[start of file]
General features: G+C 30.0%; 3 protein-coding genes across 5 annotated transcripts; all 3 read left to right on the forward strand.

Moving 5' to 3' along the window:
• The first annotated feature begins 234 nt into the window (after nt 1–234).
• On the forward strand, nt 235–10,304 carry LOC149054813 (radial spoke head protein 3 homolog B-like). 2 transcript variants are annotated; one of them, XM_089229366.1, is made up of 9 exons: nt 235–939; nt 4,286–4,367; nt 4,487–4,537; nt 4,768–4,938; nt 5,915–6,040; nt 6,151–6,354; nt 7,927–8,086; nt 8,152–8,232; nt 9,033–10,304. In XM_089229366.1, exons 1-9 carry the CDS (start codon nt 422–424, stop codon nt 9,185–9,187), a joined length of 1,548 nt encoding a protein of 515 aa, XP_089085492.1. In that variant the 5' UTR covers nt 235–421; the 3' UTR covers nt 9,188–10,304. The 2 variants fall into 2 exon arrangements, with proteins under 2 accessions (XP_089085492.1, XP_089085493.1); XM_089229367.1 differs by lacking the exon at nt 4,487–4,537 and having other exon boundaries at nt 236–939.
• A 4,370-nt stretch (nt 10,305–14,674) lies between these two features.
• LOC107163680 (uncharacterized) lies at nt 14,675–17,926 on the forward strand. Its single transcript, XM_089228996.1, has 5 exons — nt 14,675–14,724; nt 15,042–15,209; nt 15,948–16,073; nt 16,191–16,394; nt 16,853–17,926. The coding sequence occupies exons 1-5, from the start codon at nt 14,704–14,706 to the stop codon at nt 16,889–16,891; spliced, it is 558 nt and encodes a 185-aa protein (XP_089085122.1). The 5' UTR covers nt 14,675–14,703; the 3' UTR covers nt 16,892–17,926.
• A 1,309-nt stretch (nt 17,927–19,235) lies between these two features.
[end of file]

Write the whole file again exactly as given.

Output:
General features: G+C 30.0%; 3 protein-coding genes across 5 annotated transcripts; all 3 read left to right on the forward strand.

Moving 5' to 3' along the window:
• The first annotated feature begins 234 nt into the window (after nt 1–234).
• On the forward strand, nt 235–10,304 carry LOC149054813 (radial spoke head protein 3 homolog B-like). 2 transcript variants are annotated; one of them, XM_089229366.1, is made up of 9 exons: nt 235–939; nt 4,286–4,367; nt 4,487–4,537; nt 4,768–4,938; nt 5,915–6,040; nt 6,151–6,354; nt 7,927–8,086; nt 8,152–8,232; nt 9,033–10,304. In XM_089229366.1, exons 1-9 carry the CDS (start codon nt 422–424, stop codon nt 9,185–9,187), a joined length of 1,548 nt encoding a protein of 515 aa, XP_089085492.1. In that variant the 5' UTR covers nt 235–421; the 3' UTR covers nt 9,188–10,304. The 2 variants fall into 2 exon arrangements, with proteins under 2 accessions (XP_089085492.1, XP_089085493.1); XM_089229367.1 differs by lacking the exon at nt 4,487–4,537 and having other exon boundaries at nt 236–939.
• A 4,370-nt stretch (nt 10,305–14,674) lies between these two features.
• LOC107163680 (uncharacterized) lies at nt 14,675–17,926 on the forward strand. Its single transcript, XM_089228996.1, has 5 exons — nt 14,675–14,724; nt 15,042–15,209; nt 15,948–16,073; nt 16,191–16,394; nt 16,853–17,926. The coding sequence occupies exons 1-5, from the start codon at nt 14,704–14,706 to the stop codon at nt 16,889–16,891; spliced, it is 558 nt and encodes a 185-aa protein (XP_089085122.1). The 5' UTR covers nt 14,675–14,703; the 3' UTR covers nt 16,892–17,926.
• A 1,309-nt stretch (nt 17,927–19,235) lies between these two features.